Lawsuits Target Higher Education: What Retirement Plan Sponsors Need to Know

Written on October 17, 2016

Retirement plan excessive fee litigation surrounding 403(b) plans was a hot topic in the employee benefit plan world this past week. Several universities that sponsor 403(b) plans were added to excessive fee litigation filed by the law firm of Schlichter, Bogard & Denton, bringing the number of universities having to defend their decisions for their retirement plans to eight. Though these lawsuits have been occurring for the past decade for 401(k) plans, these suits are the first of their kind in the 403(b) plan industry.

Some of the shortcomings of the plan sponsor’s duties based on the litigation include:

  1. Improper investment selections;
  2. Too many service providers;
  3. Too many investment choices; and
  4. Plan sponsors not using their plan size as a bargaining chip to reduce costs.

The recent uptick in litigation makes it clear that retirement plans in higher education will be under increased, unprecedented scrutiny. What can you do as the plan sponsor of a benefit plan, whether that plan is a 403(b) or a 401(k)?

Those charged with governance for an employee benefit plan have a fiduciary responsibility to act solely in the interest of participants and beneficiaries of the plan. Although there is no rule on the proper number of investment options that should be available for a plan, the plan sponsor is responsible for selecting and monitoring the investment alternatives that are made available under the plan. This responsibility also includes ensuring that the plan pays only reasonable administrative fees, which may be made up of fees relating to investments within the plan. Additionally, those charged with governance should understand how fees are paid and monitor those fees and expenses.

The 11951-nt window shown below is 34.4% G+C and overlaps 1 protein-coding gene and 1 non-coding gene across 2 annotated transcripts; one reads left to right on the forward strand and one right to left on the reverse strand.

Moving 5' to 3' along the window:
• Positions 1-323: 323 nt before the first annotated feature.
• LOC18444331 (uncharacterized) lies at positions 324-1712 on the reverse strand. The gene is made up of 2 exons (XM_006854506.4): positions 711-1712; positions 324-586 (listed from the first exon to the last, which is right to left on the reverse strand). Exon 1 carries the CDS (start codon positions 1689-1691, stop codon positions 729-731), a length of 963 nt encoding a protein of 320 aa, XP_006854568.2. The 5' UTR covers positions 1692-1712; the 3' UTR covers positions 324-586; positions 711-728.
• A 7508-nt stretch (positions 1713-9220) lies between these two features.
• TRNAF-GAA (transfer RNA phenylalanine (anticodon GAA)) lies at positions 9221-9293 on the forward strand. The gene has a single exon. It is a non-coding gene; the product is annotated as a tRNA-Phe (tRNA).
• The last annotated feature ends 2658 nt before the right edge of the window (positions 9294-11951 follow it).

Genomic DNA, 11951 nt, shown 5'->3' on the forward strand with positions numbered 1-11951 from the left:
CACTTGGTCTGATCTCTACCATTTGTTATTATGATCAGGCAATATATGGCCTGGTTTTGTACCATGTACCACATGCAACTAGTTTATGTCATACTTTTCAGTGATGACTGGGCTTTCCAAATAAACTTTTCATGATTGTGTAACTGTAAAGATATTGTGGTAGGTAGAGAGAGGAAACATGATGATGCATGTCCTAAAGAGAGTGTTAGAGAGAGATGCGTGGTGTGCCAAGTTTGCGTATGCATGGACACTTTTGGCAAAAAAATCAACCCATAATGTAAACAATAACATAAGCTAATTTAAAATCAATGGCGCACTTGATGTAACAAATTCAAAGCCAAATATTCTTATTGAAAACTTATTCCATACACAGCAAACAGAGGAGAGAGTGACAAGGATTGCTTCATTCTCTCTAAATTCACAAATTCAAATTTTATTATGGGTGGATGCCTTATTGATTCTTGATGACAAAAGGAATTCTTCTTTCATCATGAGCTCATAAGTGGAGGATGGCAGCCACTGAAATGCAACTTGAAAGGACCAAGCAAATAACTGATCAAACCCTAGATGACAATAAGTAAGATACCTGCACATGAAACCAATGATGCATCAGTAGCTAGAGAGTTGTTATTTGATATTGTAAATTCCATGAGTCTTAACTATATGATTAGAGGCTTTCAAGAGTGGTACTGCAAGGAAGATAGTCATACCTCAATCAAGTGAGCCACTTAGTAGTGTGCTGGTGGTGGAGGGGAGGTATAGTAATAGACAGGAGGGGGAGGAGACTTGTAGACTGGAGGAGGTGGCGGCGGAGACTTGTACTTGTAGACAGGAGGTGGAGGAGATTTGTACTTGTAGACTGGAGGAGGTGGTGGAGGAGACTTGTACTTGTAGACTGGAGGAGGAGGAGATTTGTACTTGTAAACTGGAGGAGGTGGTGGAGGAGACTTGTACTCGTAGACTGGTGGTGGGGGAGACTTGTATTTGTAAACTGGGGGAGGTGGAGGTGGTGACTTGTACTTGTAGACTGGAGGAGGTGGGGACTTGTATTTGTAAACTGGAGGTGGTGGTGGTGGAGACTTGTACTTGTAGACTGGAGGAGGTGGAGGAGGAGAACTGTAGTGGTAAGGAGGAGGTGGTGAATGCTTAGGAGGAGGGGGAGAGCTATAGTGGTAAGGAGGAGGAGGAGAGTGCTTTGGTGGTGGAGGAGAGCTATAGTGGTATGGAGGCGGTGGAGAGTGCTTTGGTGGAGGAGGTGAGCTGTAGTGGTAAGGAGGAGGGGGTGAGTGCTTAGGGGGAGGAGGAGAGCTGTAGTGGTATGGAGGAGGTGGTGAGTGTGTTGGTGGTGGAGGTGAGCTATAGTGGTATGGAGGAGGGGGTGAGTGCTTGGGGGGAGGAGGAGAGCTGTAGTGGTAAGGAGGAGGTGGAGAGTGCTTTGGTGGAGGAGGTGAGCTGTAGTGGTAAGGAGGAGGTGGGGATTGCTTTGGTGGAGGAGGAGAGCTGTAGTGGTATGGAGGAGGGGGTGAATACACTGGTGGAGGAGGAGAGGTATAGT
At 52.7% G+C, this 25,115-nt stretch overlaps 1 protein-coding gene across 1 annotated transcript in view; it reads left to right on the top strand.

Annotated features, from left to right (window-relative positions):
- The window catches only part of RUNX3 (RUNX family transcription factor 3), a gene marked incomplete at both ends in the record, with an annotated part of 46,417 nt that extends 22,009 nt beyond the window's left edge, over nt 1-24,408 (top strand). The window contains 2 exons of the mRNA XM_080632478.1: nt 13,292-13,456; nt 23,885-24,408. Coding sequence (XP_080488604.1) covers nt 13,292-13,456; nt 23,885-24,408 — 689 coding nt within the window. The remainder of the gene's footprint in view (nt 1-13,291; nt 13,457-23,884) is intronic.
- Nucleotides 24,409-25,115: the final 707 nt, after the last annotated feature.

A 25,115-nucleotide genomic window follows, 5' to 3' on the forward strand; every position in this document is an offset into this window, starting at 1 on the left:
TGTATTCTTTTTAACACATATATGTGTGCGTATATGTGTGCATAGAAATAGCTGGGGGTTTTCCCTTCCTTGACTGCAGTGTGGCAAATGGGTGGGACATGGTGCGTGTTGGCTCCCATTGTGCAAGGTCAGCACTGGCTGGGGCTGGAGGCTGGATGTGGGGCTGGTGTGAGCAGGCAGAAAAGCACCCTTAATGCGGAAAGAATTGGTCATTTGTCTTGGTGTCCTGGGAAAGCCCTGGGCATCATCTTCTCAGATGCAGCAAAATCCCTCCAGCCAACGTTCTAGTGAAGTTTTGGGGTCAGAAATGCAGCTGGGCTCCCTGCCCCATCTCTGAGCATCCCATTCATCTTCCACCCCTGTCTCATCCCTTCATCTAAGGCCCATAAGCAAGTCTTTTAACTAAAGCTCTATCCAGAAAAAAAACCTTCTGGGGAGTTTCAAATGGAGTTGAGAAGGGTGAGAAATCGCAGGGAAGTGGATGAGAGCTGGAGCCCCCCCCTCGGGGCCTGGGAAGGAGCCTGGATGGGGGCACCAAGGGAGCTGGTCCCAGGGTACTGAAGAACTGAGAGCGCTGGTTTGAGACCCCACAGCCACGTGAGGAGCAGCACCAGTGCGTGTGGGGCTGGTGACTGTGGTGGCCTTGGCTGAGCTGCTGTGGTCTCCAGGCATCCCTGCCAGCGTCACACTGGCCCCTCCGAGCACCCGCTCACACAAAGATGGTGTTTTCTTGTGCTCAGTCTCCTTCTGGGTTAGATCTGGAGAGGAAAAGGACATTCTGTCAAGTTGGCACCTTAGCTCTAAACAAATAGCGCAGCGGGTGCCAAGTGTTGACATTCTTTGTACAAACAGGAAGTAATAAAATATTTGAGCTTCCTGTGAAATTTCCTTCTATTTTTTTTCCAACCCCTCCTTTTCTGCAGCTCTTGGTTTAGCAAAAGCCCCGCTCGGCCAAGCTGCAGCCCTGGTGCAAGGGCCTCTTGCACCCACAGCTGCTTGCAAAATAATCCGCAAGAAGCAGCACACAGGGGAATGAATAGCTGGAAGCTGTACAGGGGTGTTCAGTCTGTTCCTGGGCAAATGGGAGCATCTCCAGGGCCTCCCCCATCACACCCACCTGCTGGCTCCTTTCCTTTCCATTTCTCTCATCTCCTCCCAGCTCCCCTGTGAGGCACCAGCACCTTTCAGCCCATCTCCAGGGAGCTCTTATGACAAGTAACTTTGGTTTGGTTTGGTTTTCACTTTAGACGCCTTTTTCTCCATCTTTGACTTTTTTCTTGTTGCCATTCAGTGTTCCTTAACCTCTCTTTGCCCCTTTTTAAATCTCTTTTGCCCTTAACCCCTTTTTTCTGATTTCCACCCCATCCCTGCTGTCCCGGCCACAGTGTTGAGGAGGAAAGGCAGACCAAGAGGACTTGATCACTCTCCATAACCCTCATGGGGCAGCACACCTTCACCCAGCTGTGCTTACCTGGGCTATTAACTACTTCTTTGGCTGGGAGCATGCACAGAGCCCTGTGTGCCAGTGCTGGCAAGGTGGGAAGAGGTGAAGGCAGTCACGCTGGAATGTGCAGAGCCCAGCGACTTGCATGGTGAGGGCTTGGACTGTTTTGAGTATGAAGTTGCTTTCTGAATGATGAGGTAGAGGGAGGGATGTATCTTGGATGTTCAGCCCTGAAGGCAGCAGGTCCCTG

Is your head hurting yet? If you are considered one of the professionals charged with governance, how do you go about making sure your plan is making the best decisions?

An employee benefit plan should have an investment policy statement (IPS).  The IPS should outline the process in which plan investments are selected, monitored and terminated. Monitoring of plan investments would include benchmarking the fees associated with the investments and assessing the reasonableness of those fees. Once again, there is no rule on the benchmarking of fees; however, it is best practice to assess and review plan fees annually or at least every two years.

The Department of Labor (DOL) has noted that even a small increase in plan fees paid from plan assets can, over time, significantly eat away at the ultimate account balance. When assessing whether the fees are “reasonable,” consider that you’re ultimately answering to the DOL and the participants. One of the best ways to demonstrate that you’re a prudent fiduciary is to document. Having meeting minutes, copies of documents analyzed and other documentation can demonstrate how you’ve complied with these regulations and carried out your fiduciary duties. The DOL realizes the amount of complexity involved with being a plan fiduciary and has formulated well-documented responsibilities on its website as a resource.

Many plan sponsors have decided to hire an investment advisor to help those charged with governance. Dealing with investment selections, fee analysis, share class and continued monitoring has proven to be too much for some plan sponsors. Investment advisors can help those charged with governance.

This article originally appeared in BDO USA, LLP’s “Nonprofit Standard” newsletter (Fall 2016). Copyright © 2016 BDO USA, LLP. All rights reserved. www.bdo.com

Warren Averett is an independent member of the BDO Alliance USA. This article was borrowed with permission from BDO USA, LLP.

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